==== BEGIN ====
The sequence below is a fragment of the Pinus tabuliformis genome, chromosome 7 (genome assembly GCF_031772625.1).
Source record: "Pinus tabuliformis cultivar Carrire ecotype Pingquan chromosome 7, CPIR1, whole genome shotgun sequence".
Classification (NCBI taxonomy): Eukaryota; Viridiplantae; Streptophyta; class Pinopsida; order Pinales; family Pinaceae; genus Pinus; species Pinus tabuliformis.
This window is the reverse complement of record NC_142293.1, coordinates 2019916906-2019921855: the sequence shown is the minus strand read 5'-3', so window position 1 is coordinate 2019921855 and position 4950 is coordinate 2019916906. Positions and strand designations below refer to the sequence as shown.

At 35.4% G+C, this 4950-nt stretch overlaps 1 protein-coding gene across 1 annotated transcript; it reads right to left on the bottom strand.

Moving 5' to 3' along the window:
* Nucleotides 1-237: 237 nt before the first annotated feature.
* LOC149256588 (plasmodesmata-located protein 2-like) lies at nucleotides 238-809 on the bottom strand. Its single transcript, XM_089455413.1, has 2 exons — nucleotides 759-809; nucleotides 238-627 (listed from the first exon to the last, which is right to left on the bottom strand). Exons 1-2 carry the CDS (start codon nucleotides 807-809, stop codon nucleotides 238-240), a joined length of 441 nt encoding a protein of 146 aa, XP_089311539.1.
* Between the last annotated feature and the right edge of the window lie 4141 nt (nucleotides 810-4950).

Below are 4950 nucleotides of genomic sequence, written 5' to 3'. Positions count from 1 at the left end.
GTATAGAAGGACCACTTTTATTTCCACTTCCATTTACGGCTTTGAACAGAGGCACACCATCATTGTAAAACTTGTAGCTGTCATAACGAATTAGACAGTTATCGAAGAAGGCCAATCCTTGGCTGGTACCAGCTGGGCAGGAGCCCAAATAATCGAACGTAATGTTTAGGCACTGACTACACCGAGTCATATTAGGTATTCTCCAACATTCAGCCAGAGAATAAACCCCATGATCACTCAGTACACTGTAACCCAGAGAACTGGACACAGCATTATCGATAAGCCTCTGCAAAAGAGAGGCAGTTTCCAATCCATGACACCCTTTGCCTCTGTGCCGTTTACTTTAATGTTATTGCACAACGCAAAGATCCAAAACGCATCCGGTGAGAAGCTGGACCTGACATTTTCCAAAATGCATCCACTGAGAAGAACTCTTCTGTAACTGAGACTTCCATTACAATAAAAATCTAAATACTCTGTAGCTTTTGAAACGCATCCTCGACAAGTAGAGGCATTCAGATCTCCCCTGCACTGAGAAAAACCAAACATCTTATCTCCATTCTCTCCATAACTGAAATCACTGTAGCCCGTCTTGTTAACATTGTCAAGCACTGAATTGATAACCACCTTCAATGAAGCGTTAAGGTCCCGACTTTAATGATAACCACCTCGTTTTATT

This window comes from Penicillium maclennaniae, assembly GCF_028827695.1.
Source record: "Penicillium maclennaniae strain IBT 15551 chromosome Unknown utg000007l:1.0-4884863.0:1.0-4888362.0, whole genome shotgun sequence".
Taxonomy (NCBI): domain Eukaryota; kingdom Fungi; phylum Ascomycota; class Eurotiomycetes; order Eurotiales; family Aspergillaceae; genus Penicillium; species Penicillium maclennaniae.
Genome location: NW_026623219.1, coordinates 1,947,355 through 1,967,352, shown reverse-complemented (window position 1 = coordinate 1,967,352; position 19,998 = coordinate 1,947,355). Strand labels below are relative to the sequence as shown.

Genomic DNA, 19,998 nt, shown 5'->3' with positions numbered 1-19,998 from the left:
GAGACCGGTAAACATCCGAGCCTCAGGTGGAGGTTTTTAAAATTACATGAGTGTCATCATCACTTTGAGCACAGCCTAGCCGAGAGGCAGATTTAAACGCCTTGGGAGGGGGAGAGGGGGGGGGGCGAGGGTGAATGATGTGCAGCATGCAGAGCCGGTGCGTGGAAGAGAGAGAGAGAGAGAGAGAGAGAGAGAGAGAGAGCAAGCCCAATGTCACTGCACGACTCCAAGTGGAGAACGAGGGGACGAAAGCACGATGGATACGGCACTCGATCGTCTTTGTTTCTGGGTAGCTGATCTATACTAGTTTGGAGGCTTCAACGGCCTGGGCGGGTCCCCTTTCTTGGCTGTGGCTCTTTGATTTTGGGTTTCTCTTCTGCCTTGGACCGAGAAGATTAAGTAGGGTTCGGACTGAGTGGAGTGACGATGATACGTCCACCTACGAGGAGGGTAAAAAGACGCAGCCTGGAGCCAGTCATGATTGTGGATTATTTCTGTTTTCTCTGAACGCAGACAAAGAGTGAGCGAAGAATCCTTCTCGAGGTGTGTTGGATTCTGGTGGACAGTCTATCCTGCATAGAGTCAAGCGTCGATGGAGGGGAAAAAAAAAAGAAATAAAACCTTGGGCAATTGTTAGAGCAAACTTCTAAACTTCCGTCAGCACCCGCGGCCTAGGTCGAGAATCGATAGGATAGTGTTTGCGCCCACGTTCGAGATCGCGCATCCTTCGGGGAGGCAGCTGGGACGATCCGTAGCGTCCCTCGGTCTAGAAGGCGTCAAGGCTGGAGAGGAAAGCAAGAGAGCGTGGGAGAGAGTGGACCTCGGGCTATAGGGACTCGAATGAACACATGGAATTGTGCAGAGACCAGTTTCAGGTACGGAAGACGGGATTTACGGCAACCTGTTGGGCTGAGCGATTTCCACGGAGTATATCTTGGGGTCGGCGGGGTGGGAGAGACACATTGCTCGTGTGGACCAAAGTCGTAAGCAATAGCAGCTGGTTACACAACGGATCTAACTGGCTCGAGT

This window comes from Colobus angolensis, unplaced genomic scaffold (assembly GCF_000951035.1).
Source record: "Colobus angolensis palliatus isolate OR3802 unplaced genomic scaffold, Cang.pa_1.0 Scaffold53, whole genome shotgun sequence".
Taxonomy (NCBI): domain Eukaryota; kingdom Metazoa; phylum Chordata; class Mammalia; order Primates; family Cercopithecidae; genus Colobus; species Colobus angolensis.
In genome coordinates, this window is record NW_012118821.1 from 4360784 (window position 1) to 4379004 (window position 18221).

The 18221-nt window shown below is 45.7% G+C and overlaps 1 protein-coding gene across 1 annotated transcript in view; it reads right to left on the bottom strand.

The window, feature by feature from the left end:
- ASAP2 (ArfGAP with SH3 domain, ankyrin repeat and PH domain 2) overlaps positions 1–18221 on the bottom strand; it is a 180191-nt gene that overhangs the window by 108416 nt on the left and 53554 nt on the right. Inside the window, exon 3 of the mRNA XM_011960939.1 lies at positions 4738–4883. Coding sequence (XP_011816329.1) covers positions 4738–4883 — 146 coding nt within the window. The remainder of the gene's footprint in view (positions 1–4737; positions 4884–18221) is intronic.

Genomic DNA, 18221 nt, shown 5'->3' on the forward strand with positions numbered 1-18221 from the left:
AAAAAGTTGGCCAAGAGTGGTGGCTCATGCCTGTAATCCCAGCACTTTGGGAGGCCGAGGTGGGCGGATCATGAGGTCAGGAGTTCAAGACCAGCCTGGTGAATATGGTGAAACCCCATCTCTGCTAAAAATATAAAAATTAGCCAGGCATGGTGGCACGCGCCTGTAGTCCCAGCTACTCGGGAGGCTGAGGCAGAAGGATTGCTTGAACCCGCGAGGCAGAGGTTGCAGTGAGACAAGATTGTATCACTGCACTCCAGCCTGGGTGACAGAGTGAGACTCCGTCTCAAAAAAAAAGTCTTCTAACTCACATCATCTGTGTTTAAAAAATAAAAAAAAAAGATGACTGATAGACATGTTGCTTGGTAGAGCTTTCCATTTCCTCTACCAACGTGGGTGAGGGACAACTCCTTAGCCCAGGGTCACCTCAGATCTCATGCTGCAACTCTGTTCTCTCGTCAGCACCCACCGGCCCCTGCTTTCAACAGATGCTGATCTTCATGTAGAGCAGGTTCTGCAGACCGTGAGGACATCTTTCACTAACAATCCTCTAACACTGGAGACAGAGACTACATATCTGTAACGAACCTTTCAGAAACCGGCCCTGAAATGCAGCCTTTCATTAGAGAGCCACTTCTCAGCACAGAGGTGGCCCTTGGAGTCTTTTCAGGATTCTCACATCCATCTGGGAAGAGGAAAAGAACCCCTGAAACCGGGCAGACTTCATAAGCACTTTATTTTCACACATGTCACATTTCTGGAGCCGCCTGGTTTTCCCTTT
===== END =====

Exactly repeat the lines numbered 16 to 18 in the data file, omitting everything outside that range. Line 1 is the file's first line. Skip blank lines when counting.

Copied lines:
Genomic DNA, 19,998 nt, shown 5'->3' with positions numbered 1-19,998 from the left:
GAGACCGGTAAACATCCGAGCCTCAGGTGGAGGTTTTTAAAATTACATGAGTGTCATCATCACTTTGAGCACAGCCTAGCCGAGAGGCAGATTTAAACGCCTTGGGAGGGGGAGAGGGGGGGGGGCGAGGGTGAATGATGTGCAGCATGCAGAGCCGGTGCGTGGAAGAGAGAGAGAGAGAGAGAGAGAGAGAGAGAGAGAGCAAGCCCAATGTCACTGCACGACTCCAAGTGGAGAACGAGGGGACGAAAGCACGATGGATACGGCACTCGATCGTCTTTGTTTCTGGGTAGCTGATCTATACTAGTTTGGAGGCTTCAACGGCCTGGGCGGGTCCCCTTTCTTGGCTGTGGCTCTTTGATTTTGGGTTTCTCTTCTGCCTTGGACCGAGAAGATTAAGTAGGGTTCGGACTGAGTGGAGTGACGATGATACGTCCACCTACGAGGAGGGTAAAAAGACGCAGCCTGGAGCCAGTCATGATTGTGGATTATTTCTGTTTTCTCTGAACGCAGACAAAGAGTGAGCGAAGAATCCTTCTCGAGGTGTGTTGGATTCTGGTGGACAGTCTATCCTGCATAGAGTCAAGCGTCGATGGAGGGGAAAAAAAAAAGAAATAAAACCTTGGGCAATTGTTAGAGCAAACTTCTAAACTTCCGTCAGCACCCGCGGCCTAGGTCGAGAATCGATAGGATAGTGTTTGCGCCCACGTTCGAGATCGCGCATCCTTCGGGGAGGCAGCTGGGACGATCCGTAGCGTCCCTCGGTCTAGAAGGCGTCAAGGCTGGAGAGGAAAGCAAGAGAGCGTGGGAGAGAGTGGACCTCGGGCTATAGGGACTCGAATGAACACATGGAATTGTGCAGAGACCAGTTTCAGGTACGGAAGACGGGATTTACGGCAACCTGTTGGGCTGAGCGATTTCCACGGAGTATATCTTGGGGTCGGCGGGGTGGGAGAGACACATTGCTCGTGTGGACCAAAGTCGTAAGCAATAGCAGCTGGTTACACAACGGATCTAACTGGCTCGAGT

This window comes from Colobus angolensis, unplaced genomic scaffold (assembly GCF_000951035.1).